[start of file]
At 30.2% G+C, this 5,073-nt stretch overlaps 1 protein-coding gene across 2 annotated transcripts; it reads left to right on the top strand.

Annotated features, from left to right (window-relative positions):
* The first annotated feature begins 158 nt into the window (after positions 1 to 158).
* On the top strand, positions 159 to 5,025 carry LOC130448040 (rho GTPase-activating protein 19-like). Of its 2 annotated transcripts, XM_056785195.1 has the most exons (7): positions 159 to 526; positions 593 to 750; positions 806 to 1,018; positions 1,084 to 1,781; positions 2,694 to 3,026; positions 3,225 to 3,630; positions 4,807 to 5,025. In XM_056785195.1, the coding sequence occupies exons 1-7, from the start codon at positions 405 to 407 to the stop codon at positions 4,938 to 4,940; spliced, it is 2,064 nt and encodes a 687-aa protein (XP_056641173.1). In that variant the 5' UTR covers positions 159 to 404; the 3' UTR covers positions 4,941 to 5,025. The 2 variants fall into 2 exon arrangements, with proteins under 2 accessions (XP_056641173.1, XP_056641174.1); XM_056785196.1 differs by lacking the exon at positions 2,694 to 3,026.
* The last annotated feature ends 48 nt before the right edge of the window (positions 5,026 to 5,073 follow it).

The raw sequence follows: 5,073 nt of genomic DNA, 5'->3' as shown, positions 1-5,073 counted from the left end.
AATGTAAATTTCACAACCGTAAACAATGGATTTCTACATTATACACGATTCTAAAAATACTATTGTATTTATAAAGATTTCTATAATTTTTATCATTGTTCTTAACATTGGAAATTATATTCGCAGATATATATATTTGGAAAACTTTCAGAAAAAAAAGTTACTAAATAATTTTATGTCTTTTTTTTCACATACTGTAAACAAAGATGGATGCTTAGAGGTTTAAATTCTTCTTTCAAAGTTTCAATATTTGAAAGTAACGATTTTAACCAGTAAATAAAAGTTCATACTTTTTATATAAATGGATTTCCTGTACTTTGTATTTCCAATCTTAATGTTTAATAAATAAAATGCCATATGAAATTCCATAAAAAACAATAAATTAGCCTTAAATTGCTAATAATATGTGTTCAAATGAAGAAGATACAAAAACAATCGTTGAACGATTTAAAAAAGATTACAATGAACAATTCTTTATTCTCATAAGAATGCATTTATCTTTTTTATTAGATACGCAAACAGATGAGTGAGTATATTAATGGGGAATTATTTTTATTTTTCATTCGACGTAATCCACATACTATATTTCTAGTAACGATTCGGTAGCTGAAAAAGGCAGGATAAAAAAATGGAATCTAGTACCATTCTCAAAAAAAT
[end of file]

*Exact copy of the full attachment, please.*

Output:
At 30.2% G+C, this 5,073-nt stretch overlaps 1 protein-coding gene across 2 annotated transcripts; it reads left to right on the top strand.

Annotated features, from left to right (window-relative positions):
* The first annotated feature begins 158 nt into the window (after positions 1 to 158).
* On the top strand, positions 159 to 5,025 carry LOC130448040 (rho GTPase-activating protein 19-like). Of its 2 annotated transcripts, XM_056785195.1 has the most exons (7): positions 159 to 526; positions 593 to 750; positions 806 to 1,018; positions 1,084 to 1,781; positions 2,694 to 3,026; positions 3,225 to 3,630; positions 4,807 to 5,025. In XM_056785195.1, the coding sequence occupies exons 1-7, from the start codon at positions 405 to 407 to the stop codon at positions 4,938 to 4,940; spliced, it is 2,064 nt and encodes a 687-aa protein (XP_056641173.1). In that variant the 5' UTR covers positions 159 to 404; the 3' UTR covers positions 4,941 to 5,025. The 2 variants fall into 2 exon arrangements, with proteins under 2 accessions (XP_056641173.1, XP_056641174.1); XM_056785196.1 differs by lacking the exon at positions 2,694 to 3,026.
* The last annotated feature ends 48 nt before the right edge of the window (positions 5,026 to 5,073 follow it).

The raw sequence follows: 5,073 nt of genomic DNA, 5'->3' as shown, positions 1-5,073 counted from the left end.
AATGTAAATTTCACAACCGTAAACAATGGATTTCTACATTATACACGATTCTAAAAATACTATTGTATTTATAAAGATTTCTATAATTTTTATCATTGTTCTTAACATTGGAAATTATATTCGCAGATATATATATTTGGAAAACTTTCAGAAAAAAAAGTTACTAAATAATTTTATGTCTTTTTTTTCACATACTGTAAACAAAGATGGATGCTTAGAGGTTTAAATTCTTCTTTCAAAGTTTCAATATTTGAAAGTAACGATTTTAACCAGTAAATAAAAGTTCATACTTTTTATATAAATGGATTTCCTGTACTTTGTATTTCCAATCTTAATGTTTAATAAATAAAATGCCATATGAAATTCCATAAAAAACAATAAATTAGCCTTAAATTGCTAATAATATGTGTTCAAATGAAGAAGATACAAAAACAATCGTTGAACGATTTAAAAAAGATTACAATGAACAATTCTTTATTCTCATAAGAATGCATTTATCTTTTTTATTAGATACGCAAACAGATGAGTGAGTATATTAATGGGGAATTATTTTTATTTTTCATTCGACGTAATCCACATACTATATTTCTAGTAACGATTCGGTAGCTGAAAAAGGCAGGATAAAAAAATGGAATCTAGTACCATTCTCAAAAAAAT